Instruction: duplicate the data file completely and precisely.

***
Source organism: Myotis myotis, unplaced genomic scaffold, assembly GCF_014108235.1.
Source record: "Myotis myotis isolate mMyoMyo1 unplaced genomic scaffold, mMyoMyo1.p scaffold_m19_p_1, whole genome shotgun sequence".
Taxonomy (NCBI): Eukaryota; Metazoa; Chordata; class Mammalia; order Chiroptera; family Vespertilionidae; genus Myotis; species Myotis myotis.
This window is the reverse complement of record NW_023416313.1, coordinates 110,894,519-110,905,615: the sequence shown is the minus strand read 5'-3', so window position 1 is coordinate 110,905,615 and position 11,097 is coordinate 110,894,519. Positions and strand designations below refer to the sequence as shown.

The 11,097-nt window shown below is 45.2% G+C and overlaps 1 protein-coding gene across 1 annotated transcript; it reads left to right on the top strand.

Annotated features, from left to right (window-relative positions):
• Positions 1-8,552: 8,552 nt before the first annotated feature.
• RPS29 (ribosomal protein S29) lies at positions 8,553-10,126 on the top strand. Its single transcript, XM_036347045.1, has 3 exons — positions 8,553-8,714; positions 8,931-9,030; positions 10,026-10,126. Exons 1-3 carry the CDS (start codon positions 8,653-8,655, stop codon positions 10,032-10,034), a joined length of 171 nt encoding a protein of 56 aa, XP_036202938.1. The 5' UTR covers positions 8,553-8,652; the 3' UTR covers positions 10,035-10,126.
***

Source organism: Myotis myotis, unplaced genomic scaffold, assembly GCF_014108235.1.
Source record: "Myotis myotis isolate mMyoMyo1 unplaced genomic scaffold, mMyoMyo1.p scaffold_m19_p_1, whole genome shotgun sequence".
Taxonomy (NCBI): Eukaryota; Metazoa; Chordata; class Mammalia; order Chiroptera; family Vespertilionidae; genus Myotis; species Myotis myotis.
This window is the reverse complement of record NW_023416313.1, coordinates 110,894,519-110,905,615: the sequence shown is the minus strand read 5'-3', so window position 1 is coordinate 110,905,615 and position 11,097 is coordinate 110,894,519. Positions and strand designations below refer to the sequence as shown.

The 11,097-nt window shown below is 45.2% G+C and overlaps 1 protein-coding gene across 1 annotated transcript; it reads left to right on the top strand.

Annotated features, from left to right (window-relative positions):
• Positions 1-8,552: 8,552 nt before the first annotated feature.
• RPS29 (ribosomal protein S29) lies at positions 8,553-10,126 on the top strand. Its single transcript, XM_036347045.1, has 3 exons — positions 8,553-8,714; positions 8,931-9,030; positions 10,026-10,126. Exons 1-3 carry the CDS (start codon positions 8,653-8,655, stop codon positions 10,032-10,034), a joined length of 171 nt encoding a protein of 56 aa, XP_036202938.1. The 5' UTR covers positions 8,553-8,652; the 3' UTR covers positions 10,035-10,126.